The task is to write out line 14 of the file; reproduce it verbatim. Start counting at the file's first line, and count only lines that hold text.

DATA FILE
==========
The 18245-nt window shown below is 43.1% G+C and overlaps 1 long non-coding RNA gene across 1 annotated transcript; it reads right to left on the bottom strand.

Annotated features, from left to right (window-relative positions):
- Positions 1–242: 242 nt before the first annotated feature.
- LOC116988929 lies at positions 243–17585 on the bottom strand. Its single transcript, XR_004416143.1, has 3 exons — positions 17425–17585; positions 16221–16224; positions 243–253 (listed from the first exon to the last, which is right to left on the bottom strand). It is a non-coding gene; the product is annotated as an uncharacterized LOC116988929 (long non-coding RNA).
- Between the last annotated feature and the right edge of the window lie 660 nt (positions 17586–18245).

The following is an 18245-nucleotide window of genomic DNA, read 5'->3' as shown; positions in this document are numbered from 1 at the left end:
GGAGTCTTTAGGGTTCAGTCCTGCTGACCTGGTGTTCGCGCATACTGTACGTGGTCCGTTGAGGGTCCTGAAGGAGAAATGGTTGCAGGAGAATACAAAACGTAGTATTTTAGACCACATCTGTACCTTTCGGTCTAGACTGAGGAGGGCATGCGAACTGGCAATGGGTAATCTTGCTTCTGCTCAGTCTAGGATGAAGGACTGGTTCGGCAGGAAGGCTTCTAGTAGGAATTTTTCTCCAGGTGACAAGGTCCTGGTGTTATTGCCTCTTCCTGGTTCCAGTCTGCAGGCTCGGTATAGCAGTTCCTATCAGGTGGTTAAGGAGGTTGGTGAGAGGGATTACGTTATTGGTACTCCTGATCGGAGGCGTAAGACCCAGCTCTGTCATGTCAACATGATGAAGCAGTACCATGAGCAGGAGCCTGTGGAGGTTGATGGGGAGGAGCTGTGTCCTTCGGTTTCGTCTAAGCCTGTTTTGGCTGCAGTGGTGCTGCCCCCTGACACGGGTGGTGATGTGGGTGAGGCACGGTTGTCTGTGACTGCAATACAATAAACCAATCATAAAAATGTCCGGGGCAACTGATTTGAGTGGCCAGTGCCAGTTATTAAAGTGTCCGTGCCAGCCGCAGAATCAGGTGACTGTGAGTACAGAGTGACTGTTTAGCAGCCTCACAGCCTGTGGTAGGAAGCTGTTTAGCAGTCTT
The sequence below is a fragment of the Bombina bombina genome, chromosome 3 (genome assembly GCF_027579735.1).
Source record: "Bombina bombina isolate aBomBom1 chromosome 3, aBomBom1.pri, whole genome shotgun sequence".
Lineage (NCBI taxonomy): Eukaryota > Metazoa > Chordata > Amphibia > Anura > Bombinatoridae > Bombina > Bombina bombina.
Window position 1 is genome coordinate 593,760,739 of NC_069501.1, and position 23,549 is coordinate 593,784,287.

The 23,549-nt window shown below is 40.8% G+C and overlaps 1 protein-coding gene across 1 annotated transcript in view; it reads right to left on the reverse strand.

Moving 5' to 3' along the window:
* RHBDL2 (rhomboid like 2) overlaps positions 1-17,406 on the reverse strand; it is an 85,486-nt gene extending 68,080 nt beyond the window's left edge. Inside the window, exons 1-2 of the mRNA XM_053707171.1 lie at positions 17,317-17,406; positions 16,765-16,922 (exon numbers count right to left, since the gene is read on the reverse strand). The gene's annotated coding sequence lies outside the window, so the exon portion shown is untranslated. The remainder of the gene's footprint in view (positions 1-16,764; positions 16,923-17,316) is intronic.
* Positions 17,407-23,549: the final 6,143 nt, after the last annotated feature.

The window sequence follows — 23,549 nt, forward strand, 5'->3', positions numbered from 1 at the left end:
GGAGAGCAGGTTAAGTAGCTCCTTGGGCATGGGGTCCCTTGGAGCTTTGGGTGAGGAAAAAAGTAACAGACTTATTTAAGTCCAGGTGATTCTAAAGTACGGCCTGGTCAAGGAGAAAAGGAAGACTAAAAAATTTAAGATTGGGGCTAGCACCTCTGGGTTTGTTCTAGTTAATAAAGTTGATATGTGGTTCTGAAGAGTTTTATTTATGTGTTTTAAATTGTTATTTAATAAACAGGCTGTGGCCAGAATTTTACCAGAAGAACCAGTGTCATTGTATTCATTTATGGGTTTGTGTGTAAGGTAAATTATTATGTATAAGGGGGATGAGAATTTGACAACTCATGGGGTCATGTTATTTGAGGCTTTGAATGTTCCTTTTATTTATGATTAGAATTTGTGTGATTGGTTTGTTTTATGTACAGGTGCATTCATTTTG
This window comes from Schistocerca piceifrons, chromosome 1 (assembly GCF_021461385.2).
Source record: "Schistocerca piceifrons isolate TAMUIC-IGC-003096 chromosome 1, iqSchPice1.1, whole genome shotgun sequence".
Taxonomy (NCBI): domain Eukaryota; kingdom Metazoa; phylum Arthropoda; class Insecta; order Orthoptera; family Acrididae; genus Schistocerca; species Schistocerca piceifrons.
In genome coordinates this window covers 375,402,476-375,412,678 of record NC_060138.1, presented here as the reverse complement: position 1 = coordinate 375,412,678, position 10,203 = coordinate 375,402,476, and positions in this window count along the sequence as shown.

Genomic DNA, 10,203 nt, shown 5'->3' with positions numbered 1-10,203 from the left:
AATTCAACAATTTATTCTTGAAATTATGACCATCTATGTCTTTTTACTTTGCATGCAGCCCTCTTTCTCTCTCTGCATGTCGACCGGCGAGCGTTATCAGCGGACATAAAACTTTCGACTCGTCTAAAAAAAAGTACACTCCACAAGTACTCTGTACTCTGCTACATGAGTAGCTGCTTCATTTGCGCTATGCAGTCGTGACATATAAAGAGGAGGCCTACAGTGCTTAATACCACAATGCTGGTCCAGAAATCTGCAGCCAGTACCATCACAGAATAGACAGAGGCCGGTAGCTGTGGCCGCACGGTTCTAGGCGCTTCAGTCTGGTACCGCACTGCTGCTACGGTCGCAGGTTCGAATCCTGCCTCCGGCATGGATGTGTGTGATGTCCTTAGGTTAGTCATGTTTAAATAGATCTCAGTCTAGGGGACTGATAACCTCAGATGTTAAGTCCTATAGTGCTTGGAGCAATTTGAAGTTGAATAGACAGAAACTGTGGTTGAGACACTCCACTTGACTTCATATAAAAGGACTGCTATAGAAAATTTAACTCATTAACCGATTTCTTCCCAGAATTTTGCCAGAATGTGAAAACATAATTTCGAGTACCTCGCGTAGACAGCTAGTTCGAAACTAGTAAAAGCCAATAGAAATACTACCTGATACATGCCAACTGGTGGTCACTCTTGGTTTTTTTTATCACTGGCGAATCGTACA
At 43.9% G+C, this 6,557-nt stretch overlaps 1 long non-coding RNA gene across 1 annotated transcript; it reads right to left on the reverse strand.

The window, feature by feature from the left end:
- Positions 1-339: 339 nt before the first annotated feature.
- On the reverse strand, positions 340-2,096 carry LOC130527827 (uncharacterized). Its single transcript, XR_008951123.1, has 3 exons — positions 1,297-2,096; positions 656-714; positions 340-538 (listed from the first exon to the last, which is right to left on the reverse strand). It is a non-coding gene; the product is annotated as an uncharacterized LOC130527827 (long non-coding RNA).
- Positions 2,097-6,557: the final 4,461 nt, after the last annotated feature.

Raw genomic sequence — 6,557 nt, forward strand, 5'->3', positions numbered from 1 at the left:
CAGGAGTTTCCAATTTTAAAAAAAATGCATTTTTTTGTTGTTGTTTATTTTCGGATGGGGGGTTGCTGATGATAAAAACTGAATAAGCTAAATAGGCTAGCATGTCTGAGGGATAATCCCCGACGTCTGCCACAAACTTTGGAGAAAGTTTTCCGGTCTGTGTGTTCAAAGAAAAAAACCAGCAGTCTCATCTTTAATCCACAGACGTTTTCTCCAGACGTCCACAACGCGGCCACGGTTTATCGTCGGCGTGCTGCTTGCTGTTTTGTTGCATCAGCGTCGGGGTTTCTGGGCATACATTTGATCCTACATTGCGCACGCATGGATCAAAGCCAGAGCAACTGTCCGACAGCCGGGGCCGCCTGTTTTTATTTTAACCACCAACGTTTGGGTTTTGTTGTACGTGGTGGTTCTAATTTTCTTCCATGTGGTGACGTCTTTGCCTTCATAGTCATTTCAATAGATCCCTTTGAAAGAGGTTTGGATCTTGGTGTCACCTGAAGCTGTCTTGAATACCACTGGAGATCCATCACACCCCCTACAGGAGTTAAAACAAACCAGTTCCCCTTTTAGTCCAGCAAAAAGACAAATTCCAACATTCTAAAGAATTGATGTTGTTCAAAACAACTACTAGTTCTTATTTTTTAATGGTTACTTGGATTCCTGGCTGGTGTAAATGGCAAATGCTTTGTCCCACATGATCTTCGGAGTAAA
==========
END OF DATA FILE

* RHBDL2 (rhomboid like 2) overlaps positions 1-17,406 on the reverse strand; it is an 85,486-nt gene extending 68,080 nt beyond the window's left edge. Inside the window, exons 1-2 of the mRNA XM_053707171.1 lie at positions 17,317-17,406; positions 16,765-16,922 (exon numbers count right to left, since the gene is read on the reverse strand). The gene's annotated coding sequence lies outside the window, so the exon portion shown is untranslated. The remainder of the gene's footprint in view (positions 1-16,764; positions 16,923-17,316) is intronic.